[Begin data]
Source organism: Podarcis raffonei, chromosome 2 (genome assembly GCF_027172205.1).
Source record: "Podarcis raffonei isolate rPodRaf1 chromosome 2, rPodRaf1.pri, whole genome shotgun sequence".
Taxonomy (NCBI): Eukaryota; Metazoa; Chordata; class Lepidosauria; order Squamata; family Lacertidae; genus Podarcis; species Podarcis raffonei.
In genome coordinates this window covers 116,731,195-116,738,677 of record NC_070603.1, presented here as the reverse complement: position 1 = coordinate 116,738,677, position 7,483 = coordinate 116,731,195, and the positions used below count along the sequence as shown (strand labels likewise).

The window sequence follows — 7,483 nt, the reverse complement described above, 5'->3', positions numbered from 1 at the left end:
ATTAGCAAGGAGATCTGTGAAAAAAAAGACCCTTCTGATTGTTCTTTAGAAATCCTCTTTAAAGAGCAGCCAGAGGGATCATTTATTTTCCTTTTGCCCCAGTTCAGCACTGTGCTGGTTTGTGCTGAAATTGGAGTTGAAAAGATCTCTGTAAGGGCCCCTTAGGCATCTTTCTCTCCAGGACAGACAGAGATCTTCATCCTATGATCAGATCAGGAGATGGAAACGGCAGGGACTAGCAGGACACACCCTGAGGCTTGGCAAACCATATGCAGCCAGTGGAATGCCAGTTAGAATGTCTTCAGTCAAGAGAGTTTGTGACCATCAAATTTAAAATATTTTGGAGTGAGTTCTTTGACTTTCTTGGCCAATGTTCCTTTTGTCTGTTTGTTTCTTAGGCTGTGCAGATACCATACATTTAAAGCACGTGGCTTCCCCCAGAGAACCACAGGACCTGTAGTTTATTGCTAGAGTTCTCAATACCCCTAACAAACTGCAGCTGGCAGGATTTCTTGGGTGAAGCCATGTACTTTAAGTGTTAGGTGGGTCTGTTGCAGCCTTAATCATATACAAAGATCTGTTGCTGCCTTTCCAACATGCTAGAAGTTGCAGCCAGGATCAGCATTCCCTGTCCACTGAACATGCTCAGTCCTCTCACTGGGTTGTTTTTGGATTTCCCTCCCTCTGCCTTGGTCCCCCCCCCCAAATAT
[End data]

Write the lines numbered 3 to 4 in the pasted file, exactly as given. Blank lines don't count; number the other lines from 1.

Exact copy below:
Taxonomy (NCBI): Eukaryota; Metazoa; Chordata; class Lepidosauria; order Squamata; family Lacertidae; genus Podarcis; species Podarcis raffonei.
In genome coordinates this window covers 116,731,195-116,738,677 of record NC_070603.1, presented here as the reverse complement: position 1 = coordinate 116,738,677, position 7,483 = coordinate 116,731,195, and the positions used below count along the sequence as shown (strand labels likewise).